The authorities allowed only one screening of the 40-minute exploration of Iranian attitudes to sex-change operations before an invited audience of 100 people in Tehran's Artists' House.
That it was shown at all was largely thanks to a little-known religious edict by Ayatollah Khomeini, the late revolutionary leader, who ruled that such operations were an acceptable last resort for patients whose self-image was irreconcilably at odds with their birth sex.
Sharareh Attari, 32, directed the documentary, It Happens Sometimes, and said she was not surprised that it had been denied a wider release.
It showed that "society moves slowly" in accepting difference, she said.
Khosro Sinayee, 65, an experienced director who was among the audience at the premiere, praised the young film-maker's "courage and determination" in tackling the issue.
"The jury is still out as to whether there has been a real shift in what is acceptable in Iran but it's in the nature of young people to push the boundaries"
"The jury is still out as to whether there has been a real shift in what is acceptable in Iran but it's in the nature of young people to push the boundaries," he said.
"[Iran's young] were born into this system and they laugh at the threat of harsh treatment that held so much fear for my generation.
"They just don't see the boundaries as being in the same places."
An 'irreconcilable conflict'
The documentary tells the story of Amir, a 21-year-old who feels like a woman trapped in a man's body and undergoes a sex operation to become Rima.
"Nothing has changed except my sex," Rima says after the surgery.
Rima asks an Islamic scholar for
guidance on her situation
But, as the movie's opening sequences reveal, few of Rima's fellow Iranians see things that way.
A Muslim cleric interviewed on a bus insists that "transsexuals have no respect for God and therefore can have none for themselves".
A mother says simply: "They're not like us."
It is left to surgeon Barham Mirjalali to say that sometimes people are born with an irreconcilable conflict between their birth sex and their self-image.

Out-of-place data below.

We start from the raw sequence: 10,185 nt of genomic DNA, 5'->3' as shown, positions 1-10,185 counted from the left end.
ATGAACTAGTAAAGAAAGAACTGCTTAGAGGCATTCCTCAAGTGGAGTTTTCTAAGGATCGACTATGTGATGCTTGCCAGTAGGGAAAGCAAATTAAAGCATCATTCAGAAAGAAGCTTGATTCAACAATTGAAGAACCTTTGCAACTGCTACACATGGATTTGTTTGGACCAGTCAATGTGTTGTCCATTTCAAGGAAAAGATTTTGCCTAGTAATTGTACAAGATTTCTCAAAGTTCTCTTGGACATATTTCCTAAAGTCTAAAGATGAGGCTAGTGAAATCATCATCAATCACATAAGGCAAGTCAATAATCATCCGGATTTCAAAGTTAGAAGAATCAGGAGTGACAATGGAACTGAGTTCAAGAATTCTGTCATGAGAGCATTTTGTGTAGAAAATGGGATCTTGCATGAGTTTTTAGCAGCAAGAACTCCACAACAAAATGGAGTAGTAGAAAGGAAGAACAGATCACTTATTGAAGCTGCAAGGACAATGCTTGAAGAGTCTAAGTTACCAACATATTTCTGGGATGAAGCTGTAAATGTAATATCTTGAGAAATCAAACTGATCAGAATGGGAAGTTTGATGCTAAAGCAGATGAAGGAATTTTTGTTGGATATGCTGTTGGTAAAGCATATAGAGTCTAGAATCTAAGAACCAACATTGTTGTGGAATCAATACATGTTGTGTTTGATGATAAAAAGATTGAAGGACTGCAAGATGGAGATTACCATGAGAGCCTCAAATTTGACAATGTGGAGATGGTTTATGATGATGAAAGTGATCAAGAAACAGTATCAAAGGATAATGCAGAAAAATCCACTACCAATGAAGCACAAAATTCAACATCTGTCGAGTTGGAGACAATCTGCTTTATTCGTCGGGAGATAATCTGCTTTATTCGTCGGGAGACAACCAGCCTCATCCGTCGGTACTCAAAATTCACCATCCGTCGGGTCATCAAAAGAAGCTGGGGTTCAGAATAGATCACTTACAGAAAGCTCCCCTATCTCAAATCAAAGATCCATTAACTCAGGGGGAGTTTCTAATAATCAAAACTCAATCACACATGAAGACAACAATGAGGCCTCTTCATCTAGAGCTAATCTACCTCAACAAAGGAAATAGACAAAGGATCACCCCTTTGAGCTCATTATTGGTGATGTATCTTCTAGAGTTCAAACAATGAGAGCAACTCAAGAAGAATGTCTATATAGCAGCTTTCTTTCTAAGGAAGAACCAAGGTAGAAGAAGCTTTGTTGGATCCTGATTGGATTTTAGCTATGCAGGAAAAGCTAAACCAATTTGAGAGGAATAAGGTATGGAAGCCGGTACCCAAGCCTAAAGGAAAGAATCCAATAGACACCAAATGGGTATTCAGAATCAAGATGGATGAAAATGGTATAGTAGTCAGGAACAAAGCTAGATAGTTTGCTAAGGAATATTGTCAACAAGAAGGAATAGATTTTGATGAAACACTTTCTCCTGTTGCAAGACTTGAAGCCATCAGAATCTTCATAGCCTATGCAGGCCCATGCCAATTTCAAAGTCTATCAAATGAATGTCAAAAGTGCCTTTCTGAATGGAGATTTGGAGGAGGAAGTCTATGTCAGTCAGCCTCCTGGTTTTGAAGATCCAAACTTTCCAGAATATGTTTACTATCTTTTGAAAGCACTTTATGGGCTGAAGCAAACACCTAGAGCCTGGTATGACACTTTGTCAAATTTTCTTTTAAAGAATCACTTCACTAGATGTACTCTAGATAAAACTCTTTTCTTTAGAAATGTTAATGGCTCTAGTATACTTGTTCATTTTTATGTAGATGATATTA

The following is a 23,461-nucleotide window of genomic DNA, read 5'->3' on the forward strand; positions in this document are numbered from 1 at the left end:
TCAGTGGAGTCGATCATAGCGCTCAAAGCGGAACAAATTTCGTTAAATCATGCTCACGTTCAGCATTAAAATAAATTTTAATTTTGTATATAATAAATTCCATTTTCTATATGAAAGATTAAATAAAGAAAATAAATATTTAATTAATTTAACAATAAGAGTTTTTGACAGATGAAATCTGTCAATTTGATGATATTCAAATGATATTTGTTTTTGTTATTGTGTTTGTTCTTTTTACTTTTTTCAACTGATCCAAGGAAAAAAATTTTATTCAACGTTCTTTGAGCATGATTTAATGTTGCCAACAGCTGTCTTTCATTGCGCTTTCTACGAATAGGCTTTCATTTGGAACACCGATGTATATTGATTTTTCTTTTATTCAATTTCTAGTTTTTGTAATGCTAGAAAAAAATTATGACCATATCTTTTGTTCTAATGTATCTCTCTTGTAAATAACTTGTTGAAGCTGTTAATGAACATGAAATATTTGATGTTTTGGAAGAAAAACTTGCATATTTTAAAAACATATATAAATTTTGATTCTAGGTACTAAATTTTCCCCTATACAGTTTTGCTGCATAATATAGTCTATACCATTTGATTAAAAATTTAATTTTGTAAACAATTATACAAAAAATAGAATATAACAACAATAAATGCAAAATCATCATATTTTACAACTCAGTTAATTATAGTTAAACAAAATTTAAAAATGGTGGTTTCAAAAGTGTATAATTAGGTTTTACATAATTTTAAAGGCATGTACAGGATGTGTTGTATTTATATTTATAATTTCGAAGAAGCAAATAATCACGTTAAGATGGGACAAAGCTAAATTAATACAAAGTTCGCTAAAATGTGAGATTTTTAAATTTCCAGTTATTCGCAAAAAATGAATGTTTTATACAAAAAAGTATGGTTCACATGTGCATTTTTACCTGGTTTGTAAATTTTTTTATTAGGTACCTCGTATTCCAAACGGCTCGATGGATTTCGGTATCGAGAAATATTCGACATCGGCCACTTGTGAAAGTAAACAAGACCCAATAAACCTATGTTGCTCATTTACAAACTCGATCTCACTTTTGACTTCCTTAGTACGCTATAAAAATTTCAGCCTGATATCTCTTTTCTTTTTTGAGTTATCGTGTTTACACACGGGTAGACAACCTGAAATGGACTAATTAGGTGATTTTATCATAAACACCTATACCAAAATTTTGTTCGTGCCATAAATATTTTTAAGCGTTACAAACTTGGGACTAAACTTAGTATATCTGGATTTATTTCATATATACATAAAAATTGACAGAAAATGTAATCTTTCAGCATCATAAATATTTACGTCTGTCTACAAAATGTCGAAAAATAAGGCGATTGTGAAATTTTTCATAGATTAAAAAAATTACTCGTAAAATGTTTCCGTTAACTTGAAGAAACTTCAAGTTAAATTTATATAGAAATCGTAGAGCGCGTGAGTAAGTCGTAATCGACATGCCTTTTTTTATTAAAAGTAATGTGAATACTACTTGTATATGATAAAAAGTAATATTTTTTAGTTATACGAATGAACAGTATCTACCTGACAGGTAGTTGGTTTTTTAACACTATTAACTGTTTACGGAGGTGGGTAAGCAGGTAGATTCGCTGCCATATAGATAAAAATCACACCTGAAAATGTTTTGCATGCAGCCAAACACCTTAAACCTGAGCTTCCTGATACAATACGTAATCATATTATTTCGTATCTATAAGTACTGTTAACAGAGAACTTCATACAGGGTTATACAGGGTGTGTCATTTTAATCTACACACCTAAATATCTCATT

Ali, a transvestite friend of Amir who prefers to be called Hilda, says that he changes his clothes and puts on his make-up in a car park because of the incomprehension and disapproval of his family.
The father of another friend offers to pay for his son's sex -change operation on one condition - that the family never see or hear from him again.
Amir's own mother, Nasrin, says that as a nurse she has "often heard of such things" but "cannot get used to the situation", as she has no idea what to tell the neighbours.
After the operation, even Rima has doubts about what she has done, so she travels to Iran's Shia clerical capital of Qom to seek reassurance.
There, a theologian tells her that "changing sex is not the same as changing soul" and that even Ayatollah Khomeini sanctioned such operations as a last resort.
However, such happy endings remain a rarity in the Islamic republic, the surgeon featured in the documentary says after the screening.
Mirjalali said he had "large numbers of patients who have only just begun to accept their fate or overcome the misgivings of those around them".
Among those who felt unable to go ahead with a sex change, because of the opposition of their friends or family, he said he had recorded "numerous suicide attempts".